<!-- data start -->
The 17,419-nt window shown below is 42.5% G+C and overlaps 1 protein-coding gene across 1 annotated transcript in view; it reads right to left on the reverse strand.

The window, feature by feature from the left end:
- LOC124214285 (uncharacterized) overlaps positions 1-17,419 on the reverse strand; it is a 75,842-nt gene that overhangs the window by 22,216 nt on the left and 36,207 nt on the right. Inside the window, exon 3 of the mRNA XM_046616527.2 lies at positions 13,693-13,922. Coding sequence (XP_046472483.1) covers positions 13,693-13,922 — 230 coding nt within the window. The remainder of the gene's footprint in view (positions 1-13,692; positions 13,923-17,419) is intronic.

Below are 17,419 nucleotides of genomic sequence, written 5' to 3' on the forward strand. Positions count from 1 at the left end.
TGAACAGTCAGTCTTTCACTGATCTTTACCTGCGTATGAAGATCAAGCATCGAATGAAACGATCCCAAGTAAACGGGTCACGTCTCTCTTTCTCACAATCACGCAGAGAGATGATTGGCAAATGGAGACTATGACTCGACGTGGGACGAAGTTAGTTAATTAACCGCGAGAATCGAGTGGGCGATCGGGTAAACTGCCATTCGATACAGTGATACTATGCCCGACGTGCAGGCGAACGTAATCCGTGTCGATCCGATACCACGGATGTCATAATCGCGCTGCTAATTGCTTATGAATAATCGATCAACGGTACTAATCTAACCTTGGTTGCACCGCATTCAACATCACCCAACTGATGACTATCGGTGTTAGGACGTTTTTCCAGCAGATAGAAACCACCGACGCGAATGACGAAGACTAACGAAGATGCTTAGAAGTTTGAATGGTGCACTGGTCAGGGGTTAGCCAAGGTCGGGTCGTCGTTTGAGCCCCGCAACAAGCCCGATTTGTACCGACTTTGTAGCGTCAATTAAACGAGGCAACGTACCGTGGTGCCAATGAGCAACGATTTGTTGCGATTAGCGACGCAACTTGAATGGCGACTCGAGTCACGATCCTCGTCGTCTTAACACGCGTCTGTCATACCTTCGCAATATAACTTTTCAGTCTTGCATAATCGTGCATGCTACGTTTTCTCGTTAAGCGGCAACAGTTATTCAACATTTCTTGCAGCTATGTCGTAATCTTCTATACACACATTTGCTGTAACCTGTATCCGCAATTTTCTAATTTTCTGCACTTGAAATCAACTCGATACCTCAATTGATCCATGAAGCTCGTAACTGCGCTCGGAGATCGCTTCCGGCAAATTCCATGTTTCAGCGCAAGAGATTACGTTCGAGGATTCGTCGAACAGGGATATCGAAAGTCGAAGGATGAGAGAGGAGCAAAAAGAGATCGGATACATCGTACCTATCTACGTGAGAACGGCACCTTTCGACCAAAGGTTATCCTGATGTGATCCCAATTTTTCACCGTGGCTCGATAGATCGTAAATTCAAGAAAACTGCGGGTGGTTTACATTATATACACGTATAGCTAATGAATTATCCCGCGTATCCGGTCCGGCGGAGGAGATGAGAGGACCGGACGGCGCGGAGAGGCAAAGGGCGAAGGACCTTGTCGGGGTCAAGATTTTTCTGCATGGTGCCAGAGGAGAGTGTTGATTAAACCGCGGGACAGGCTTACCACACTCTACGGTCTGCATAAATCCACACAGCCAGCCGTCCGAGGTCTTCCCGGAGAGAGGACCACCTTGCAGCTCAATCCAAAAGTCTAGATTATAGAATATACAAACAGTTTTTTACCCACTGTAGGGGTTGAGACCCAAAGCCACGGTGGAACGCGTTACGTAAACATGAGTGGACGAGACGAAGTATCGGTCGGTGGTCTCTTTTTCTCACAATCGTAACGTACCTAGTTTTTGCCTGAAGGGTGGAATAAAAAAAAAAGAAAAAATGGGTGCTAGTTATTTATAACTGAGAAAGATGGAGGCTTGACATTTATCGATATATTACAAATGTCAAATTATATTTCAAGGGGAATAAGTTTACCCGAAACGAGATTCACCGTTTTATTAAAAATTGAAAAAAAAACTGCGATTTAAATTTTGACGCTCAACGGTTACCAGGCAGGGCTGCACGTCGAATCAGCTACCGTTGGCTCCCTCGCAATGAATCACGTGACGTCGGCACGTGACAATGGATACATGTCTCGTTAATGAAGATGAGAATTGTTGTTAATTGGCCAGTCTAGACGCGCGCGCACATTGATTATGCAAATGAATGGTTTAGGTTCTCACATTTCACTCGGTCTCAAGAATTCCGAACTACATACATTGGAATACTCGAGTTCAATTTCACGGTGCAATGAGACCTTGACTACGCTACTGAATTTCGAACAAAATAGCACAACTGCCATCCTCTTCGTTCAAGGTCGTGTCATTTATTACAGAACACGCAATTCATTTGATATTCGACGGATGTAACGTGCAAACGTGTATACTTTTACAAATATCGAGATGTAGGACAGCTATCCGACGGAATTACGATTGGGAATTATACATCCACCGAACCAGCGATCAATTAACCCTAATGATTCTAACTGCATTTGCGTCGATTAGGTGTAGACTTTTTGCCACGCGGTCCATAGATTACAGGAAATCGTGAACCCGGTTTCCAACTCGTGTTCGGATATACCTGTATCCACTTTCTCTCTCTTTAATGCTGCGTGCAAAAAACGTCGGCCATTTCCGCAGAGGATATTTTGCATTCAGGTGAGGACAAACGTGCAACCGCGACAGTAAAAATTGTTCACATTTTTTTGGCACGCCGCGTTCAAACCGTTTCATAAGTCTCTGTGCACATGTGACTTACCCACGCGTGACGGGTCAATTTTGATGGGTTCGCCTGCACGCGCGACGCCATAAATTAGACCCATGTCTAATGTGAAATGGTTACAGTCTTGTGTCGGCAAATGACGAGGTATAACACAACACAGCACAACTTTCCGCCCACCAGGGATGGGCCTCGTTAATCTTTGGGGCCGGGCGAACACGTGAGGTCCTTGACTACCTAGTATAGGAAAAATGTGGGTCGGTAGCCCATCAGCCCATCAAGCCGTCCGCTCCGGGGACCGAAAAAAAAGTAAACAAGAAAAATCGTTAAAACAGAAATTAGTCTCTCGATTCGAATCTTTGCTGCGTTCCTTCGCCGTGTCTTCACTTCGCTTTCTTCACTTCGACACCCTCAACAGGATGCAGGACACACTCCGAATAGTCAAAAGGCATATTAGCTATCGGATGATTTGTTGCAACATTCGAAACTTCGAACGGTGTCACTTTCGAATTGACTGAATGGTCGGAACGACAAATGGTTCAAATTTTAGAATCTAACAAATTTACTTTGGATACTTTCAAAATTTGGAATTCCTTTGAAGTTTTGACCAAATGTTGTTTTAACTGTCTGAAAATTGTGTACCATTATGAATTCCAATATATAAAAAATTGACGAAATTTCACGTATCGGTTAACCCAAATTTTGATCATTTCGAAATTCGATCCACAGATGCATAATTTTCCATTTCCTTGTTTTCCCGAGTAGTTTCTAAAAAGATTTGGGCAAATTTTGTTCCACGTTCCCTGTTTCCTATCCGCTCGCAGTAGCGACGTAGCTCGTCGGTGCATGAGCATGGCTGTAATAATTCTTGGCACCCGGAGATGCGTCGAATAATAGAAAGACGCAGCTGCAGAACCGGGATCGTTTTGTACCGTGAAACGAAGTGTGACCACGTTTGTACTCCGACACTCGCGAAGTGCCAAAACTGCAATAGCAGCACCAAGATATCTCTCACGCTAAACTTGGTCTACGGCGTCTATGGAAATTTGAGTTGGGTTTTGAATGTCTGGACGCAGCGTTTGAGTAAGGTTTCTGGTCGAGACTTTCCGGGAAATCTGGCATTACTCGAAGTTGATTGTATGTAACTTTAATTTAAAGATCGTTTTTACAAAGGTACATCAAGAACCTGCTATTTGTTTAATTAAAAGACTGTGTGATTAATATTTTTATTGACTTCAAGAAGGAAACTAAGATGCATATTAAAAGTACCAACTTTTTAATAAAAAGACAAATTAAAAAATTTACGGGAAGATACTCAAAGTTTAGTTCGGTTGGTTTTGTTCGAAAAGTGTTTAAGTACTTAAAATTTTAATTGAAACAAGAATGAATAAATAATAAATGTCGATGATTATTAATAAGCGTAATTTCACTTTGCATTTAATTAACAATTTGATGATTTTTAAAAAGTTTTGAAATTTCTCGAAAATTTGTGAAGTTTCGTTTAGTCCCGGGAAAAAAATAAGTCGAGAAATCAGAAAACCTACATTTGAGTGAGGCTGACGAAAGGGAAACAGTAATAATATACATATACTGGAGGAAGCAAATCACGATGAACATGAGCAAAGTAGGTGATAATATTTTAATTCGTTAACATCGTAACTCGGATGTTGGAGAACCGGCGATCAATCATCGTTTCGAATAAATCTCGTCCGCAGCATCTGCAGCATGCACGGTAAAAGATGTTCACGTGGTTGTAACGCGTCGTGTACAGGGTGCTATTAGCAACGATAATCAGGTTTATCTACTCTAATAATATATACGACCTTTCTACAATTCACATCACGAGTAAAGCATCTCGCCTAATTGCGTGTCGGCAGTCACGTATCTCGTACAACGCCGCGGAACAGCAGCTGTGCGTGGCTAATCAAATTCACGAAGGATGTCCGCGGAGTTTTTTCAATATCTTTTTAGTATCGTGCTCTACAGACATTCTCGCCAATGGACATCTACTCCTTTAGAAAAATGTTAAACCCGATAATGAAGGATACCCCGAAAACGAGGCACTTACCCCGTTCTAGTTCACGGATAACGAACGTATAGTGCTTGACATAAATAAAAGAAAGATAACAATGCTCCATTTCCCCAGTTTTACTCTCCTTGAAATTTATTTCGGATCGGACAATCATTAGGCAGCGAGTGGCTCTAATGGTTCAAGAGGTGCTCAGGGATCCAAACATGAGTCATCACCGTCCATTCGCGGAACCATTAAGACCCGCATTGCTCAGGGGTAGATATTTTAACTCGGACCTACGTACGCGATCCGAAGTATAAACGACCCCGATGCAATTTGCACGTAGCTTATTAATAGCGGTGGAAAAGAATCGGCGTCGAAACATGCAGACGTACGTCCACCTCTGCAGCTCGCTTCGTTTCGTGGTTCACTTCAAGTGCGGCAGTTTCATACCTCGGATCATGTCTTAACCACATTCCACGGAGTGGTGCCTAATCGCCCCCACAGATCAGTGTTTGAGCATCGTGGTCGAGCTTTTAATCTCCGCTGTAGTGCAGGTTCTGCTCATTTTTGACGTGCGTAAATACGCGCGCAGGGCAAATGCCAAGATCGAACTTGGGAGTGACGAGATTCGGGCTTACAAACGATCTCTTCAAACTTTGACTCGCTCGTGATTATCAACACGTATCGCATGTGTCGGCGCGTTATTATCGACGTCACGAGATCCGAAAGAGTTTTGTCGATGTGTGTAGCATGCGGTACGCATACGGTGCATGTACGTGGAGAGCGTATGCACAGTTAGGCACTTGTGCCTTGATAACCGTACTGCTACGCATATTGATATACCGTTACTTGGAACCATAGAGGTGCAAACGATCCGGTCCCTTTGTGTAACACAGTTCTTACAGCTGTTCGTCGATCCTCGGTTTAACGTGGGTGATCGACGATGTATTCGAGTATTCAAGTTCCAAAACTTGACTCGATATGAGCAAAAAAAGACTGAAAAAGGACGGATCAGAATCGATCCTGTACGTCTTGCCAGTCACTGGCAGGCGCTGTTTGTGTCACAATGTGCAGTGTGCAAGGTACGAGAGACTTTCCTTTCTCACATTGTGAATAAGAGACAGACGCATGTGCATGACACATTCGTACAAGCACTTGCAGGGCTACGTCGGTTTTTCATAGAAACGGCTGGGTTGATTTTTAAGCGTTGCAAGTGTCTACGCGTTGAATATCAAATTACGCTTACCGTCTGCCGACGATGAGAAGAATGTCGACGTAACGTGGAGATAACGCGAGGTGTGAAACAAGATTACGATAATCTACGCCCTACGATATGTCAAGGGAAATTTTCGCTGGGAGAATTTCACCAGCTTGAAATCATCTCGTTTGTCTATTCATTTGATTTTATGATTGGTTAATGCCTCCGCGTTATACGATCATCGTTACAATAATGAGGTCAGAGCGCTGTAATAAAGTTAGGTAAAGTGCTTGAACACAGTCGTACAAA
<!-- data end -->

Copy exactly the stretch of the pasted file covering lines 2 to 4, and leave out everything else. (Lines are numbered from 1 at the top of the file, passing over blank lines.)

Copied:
The window, feature by feature from the left end:
- LOC124214285 (uncharacterized) overlaps positions 1-17,419 on the reverse strand; it is a 75,842-nt gene that overhangs the window by 22,216 nt on the left and 36,207 nt on the right. Inside the window, exon 3 of the mRNA XM_046616527.2 lies at positions 13,693-13,922. Coding sequence (XP_046472483.1) covers positions 13,693-13,922 — 230 coding nt within the window. The remainder of the gene's footprint in view (positions 1-13,692; positions 13,923-17,419) is intronic.

Below are 17,419 nucleotides of genomic sequence, written 5' to 3' on the forward strand. Positions count from 1 at the left end.